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seeming

[see-ming]
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adjective
  1. apparent; appearing, whether truly or falsely, to be as specified: a seeming advantage.
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noun
  1. appearance, especially outward or deceptive appearance.
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Origin of seeming

1300–50; Middle English semynge; see seem, -ing2, -ing1
Related formsseem·ing·ly, adverbseem·ing·ness, noun

Synonyms

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Dictionary.com Unabridged Based on the Random House Unabridged Dictionary, © Random House, Inc. 2018

Related Words

ostensiblyprofessedlyclearlyobviouslysurely

Examples from the Web for seemingly

Contemporary Examples

Historical Examples

  • The hostility to this seemingly harmless teaching was of the most intense.

  • Only the maid answered the ringing of the telephone, and his notes were seemingly unheeded.

    Within the Law

    Marvin Dana

  • Aggie became flippant, seemingly unimpressed by the Inspector's savageness.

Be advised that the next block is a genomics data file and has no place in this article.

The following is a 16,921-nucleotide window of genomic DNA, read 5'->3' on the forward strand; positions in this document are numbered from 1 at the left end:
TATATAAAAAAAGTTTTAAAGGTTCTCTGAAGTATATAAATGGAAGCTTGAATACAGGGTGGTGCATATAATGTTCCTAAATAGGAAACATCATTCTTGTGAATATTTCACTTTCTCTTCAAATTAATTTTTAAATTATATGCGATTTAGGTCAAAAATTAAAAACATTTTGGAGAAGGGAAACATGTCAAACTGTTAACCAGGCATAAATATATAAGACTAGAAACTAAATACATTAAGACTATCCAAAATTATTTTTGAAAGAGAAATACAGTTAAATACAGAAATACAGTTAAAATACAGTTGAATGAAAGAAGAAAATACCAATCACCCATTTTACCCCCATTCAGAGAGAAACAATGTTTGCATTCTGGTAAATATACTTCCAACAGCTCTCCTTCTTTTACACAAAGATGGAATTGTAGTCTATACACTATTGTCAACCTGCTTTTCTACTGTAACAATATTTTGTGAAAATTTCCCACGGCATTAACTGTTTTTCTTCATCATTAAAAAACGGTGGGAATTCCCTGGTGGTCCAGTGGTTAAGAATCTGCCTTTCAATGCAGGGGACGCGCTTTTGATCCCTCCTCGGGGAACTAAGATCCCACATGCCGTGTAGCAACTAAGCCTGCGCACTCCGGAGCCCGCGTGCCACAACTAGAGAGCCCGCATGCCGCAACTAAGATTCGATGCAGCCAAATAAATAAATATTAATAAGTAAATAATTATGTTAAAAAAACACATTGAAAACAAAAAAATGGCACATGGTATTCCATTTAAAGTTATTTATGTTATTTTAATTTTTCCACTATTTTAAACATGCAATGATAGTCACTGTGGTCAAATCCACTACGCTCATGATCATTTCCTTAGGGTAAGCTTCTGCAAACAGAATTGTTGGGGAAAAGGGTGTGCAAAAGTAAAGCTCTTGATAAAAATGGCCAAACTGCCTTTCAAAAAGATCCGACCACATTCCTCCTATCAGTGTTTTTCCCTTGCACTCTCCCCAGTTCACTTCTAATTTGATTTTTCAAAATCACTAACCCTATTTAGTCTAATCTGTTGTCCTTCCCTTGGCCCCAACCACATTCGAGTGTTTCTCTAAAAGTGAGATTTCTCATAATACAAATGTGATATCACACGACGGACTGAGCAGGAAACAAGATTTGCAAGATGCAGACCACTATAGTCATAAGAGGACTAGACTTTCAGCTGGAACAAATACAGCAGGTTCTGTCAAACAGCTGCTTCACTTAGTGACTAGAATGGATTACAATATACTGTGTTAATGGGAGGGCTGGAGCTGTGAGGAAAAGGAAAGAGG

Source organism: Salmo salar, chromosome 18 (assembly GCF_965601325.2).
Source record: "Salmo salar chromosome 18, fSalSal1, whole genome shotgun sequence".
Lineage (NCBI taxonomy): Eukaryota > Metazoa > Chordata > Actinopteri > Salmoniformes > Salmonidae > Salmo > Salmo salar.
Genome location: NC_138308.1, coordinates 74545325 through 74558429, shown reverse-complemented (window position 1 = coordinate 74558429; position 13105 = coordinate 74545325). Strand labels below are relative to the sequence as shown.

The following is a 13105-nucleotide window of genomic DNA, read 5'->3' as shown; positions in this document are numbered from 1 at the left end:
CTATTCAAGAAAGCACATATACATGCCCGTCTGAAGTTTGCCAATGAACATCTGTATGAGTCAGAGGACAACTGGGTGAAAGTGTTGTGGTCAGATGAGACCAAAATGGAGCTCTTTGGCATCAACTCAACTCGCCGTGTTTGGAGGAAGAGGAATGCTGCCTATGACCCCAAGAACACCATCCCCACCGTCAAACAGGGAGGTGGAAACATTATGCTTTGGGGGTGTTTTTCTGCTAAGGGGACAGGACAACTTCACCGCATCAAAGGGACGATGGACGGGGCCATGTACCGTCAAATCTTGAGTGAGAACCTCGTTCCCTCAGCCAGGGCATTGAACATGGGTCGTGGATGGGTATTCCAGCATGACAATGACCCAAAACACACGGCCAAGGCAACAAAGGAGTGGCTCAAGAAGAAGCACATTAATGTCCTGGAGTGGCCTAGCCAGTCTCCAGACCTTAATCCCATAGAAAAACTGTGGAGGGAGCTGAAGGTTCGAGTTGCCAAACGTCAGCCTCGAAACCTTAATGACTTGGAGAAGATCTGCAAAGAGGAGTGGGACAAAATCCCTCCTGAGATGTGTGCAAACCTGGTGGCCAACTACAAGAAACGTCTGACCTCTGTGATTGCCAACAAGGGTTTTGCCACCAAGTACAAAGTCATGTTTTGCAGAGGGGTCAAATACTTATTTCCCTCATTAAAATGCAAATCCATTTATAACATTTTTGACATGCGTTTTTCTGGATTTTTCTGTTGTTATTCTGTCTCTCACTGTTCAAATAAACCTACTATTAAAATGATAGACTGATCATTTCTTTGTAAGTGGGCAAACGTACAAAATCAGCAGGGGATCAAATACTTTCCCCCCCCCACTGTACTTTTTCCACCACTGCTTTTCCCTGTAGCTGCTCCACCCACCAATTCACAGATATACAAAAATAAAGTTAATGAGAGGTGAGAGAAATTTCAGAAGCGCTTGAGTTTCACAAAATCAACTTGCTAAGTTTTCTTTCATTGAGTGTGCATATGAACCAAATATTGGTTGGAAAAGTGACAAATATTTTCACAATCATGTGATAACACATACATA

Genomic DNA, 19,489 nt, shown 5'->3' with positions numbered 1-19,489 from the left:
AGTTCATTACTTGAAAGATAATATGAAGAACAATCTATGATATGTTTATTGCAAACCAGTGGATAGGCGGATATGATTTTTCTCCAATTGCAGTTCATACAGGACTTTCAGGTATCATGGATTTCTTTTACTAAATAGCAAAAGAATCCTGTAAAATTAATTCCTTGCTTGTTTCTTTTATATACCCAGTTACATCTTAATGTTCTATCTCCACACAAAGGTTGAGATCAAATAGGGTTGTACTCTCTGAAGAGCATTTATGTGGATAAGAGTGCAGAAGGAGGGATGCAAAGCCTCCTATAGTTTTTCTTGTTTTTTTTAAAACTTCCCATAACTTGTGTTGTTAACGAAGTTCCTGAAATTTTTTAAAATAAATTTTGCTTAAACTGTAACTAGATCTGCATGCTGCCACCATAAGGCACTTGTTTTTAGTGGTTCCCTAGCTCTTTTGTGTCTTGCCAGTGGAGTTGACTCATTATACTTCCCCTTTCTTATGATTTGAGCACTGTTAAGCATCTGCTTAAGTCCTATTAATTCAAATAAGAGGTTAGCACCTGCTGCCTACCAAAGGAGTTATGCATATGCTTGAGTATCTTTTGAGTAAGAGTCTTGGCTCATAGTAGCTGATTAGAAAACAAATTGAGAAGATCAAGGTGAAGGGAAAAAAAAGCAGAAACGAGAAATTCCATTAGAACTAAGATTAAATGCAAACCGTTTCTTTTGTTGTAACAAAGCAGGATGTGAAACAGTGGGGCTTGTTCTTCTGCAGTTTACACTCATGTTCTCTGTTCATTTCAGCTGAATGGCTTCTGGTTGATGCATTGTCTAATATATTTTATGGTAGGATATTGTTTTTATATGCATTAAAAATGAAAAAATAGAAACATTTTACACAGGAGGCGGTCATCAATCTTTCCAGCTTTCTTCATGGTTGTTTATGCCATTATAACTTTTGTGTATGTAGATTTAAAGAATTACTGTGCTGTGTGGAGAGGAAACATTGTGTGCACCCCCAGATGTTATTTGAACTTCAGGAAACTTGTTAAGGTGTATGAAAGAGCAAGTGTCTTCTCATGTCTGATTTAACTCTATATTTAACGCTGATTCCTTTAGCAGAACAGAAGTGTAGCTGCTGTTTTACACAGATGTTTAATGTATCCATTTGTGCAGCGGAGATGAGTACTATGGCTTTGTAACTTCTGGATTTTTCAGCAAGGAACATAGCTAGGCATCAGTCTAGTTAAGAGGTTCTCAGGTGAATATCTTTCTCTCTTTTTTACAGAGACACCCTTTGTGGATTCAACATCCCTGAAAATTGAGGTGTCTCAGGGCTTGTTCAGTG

Within the Law

    Marvin Dana

  • I have often seen my mother try it, and it seemingly refreshed her.

    Little Dorrit

    Charles Dickens

  • There were his pursuers making ready for the attack, seemingly hundreds of them.

    The Law-Breakers

    Ridgwell Cullum


British Dictionary definitions for seemingly

seemingly

adverb
  1. in appearance but not necessarily in actualitywith seemingly effortless ease
  2. (sentence modifier) apparently; as far as one knowsseemingly, he had few friends left
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seeming

adjective
  1. (prenominal) apparent but not actual or genuineseeming honesty
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noun
  1. outward or false appearance
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Derived Formsseemingness, noun
Collins English Dictionary - Complete & Unabridged 2012 Digital Edition © William Collins Sons & Co. Ltd. 1979, 1986 © HarperCollins Publishers 1998, 2000, 2003, 2005, 2006, 2007, 2009, 2012

Word Origin and History for seemingly

seeming

adj.

late 14c., present participle adjective from seem. Seemingly in sense of "to all appearances" recorded from 1590s.

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Online Etymology Dictionary, © 2010 Douglas Harper